They got the formula wrong



The first few scenes in Gnana Rajasekaran’s Ramanujan , which details the life of the mathematics genius, are all about the acknowledgement of this genius. As a boy, he baffles his teacher with an astute argument about the value of zero. Thereon, he baffles college-goers, a ticket collector on a train, his headmaster — the word ‘genius’ is dropped frequently. The wide-eyed headmaster exclaims “Not a single mistake” when a look would have sufficed — this is not a film that’s shy about letting the dialogue do most of the heavy lifting.

Later, men in influential positions recognise that this is someone special, and that he should not be saddled with lowly jobs. He should be left free to continue his research. (And he still gets his salary.) It looks like a dream life. And yet, the crux of the film is how underappreciated Ramanujan (Abhinay Vaddi) was in his own country.

Genre: Biopic Director: Gnana Rajasekaran Cast: Abhinay Vaddi, Suhasini, Bhama Story: The story of the great (and underappreciated) mathematician. Bottomline: Genius deserves better.

Perhaps the point is he wasn’t as appreciated as he was in Cambridge University, when Professor GH Hardy (Kevin McGowan) took “the Indian clerk” under his wing and showcased his work to the world — but we don’t see how Ramanujan could claim that he was unrecognised and that he was struggling for two square meals a day. (We hear it; we don’t see it.)

Ramanujan is evidently a labour of love and even a necessary film — in an age where we don’t read as much as we watch movies, cinematic representations of important people and events are extremely valuable — but it doesn’t flesh out its central conceit, the contrast between the supposedly miserable life the mathematician led in India and the (relative) bliss he found abroad. All the while, it appears that Ramanujan was far better off than his fellow clerks, who still had to slave away at their desks, when he was given a private chamber in which to tend his genius.

When we watch Amadeus , we are drawn into Mozart’s life because the music draws us in. In Gnana Rajasekaran’s own Bharathi , the rousing poetry drew us in. But mathematics isn’t something you can put up on screen. The director doesn’t go in for flashy filmmaking, the kind we saw in A Beautiful Mind , where the scene where the protagonist cracks a code is presented in a way that makes us feel he is in some kind of mystical communication with numbers. Here, we only see Ramanujan hunched over his papers and that’s not enough.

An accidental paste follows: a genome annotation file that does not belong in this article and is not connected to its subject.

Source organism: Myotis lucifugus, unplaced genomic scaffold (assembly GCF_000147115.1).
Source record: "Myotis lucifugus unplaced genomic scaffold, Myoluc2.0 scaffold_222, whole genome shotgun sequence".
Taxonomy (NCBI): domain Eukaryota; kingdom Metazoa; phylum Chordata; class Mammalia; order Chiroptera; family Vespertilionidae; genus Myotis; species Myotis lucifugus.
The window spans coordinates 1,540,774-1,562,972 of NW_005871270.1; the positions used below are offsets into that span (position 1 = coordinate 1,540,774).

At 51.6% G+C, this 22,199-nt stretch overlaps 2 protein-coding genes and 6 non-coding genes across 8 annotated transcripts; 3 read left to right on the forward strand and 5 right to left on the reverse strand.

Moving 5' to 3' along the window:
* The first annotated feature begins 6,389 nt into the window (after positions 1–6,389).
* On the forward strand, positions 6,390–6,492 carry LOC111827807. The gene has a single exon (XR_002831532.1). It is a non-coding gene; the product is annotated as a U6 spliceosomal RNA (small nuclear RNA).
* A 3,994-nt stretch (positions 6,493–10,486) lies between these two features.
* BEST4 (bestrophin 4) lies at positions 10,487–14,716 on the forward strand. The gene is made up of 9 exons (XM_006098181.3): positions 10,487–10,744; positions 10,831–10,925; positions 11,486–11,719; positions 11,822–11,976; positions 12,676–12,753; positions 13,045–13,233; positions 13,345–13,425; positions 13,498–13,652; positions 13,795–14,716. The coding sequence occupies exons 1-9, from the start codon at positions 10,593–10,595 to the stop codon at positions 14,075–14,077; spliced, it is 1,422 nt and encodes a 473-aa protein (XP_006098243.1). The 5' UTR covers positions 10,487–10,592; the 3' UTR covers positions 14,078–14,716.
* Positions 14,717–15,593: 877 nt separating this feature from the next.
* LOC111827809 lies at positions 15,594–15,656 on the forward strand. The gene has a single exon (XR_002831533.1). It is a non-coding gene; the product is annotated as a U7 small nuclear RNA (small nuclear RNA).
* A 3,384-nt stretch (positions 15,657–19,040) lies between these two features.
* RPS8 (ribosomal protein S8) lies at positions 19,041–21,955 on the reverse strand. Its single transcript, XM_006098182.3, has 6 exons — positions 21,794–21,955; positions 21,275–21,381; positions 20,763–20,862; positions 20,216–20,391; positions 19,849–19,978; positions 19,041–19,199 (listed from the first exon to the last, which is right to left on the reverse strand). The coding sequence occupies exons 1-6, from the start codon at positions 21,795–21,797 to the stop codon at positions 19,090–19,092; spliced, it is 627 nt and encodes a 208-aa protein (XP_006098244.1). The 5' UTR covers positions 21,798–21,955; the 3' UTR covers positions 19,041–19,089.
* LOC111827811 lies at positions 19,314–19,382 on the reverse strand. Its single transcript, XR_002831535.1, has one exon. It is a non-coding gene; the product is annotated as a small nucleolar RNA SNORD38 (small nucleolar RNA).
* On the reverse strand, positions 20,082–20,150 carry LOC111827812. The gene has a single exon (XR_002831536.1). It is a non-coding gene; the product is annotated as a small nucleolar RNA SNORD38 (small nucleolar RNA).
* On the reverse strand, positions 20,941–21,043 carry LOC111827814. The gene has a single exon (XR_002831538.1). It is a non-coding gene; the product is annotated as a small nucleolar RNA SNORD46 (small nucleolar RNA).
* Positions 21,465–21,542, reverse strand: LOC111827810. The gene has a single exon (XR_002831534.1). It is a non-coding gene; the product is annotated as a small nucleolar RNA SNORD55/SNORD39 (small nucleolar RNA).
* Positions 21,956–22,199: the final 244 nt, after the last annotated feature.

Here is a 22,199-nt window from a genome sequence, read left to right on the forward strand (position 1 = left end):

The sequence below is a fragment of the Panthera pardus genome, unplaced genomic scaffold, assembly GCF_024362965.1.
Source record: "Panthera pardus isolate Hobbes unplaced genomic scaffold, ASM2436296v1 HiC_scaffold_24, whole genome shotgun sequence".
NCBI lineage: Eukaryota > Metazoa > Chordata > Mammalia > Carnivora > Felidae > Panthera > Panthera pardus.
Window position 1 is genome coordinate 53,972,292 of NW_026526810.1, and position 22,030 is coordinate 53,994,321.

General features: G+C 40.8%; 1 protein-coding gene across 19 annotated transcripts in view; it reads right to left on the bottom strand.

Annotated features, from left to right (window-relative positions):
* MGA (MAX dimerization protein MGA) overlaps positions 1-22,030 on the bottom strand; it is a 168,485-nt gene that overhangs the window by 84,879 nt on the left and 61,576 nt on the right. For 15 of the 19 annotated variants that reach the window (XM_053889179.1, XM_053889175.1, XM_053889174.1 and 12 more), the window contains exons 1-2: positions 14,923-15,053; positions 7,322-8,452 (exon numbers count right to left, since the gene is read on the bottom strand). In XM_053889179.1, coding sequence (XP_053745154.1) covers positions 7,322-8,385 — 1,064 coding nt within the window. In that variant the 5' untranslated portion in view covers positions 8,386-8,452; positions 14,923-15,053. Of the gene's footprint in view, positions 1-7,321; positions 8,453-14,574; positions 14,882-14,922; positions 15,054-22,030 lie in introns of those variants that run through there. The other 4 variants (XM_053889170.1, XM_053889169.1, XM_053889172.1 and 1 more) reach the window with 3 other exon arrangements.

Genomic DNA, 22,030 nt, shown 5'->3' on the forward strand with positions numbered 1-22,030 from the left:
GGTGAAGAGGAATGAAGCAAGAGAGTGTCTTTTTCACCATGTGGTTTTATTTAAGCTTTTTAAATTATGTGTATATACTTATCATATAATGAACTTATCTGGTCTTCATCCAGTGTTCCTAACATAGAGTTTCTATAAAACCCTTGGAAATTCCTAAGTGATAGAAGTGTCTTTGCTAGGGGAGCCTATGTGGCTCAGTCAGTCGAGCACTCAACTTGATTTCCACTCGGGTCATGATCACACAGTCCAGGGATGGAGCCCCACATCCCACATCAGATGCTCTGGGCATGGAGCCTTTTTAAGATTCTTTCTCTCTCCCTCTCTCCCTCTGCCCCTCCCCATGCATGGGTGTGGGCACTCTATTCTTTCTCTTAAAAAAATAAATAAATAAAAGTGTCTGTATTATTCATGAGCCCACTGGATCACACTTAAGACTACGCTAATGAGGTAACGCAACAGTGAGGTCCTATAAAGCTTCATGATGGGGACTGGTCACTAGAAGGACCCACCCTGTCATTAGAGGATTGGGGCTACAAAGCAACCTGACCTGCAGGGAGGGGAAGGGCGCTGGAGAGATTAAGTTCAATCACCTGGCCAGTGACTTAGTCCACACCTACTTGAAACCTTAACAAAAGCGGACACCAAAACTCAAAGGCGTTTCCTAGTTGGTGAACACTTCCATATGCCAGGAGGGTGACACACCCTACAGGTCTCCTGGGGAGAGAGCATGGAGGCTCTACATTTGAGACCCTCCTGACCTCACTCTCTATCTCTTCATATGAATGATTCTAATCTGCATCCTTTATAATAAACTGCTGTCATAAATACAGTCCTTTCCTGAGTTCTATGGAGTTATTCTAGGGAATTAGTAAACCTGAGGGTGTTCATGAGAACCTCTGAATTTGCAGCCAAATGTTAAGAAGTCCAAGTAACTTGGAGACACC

The film runs nearly three hours and it’s puzzling why it needed to. Did we really need two separate scenes where the professor (Radha Ravi) proclaims what a genius Ramanujan is? Did we really need to be introduced to Hardy’s sister Gertrude? There appears to have been no effort to streamline the events of Ramanujan’s life. The casting doesn’t help. Abhinay Vaddi was reportedly chosen because he resembles Ramanujan, but he is unable to put across a character we can root for or empathise with.

The writing, too, fails to make Ramanujan interesting, the way Mozart was in Amadeus , or Bharathiyar was in Bharathi . We get all the exterior details — the ‘eccentricities’ — Ramanujan speaks to flowers the way Bharathiyar embraced a donkey — but the most interesting aspects of Ramanujan’s inner life remain undramatised. The key to the man, it appears, is that he was a believer when most Western mathematicians were rationalists. He says that he sees his family deity, Namagiri Thaayar, in his dreams and when he wakes up, he has the answers to his maths problems. Why not take us into these dreams?

Hardy, too, never coheres into a living-breathing character. It’s understandable that the much-debated gay angle of his relationship with Ramanujan is not explored, but even otherwise, barring one fascinating sliver of insight about his relationship with mirrors, he has all the weight and depth of a Disney-era fairy godmother.

He’s just there to wave a white-man’s wand and fix Ramanujan’s problems. There’s some good music by Ramesh Vinayagam. (‘Vinkadandha jothiyaai’ is particularly exquisite, and its placement in the narrative is perfect.) And there are good performances by Y Gee Mahendra (as Ramanujan’s colleague) and ‘Nizhalgal’ Ravi (as Ramanujan’s father). But if Ramanujan comes to life at all, it’s in the scenes with Suhasini, who plays Ramanujan’s mother. The character is the Tam-Brahm answer to the dragon-mothers from Tennessee Williams’ plays, and the only time I laughed is when she snubs her meek daughter-in-law Janaki (Bhama). I wished we were watching her story instead. She wants to control her son’s life, and schemes to keep him away from Janaki. All of this is garden-variety melodrama, right out of the Visu handbook, but there’s at least a vulgar, what-next curiosity in these portions, the satisfaction of seeing real human beings.

The great man certainly deserved a better movie.

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Printable version | May 24, 2022 11:02:07 pm |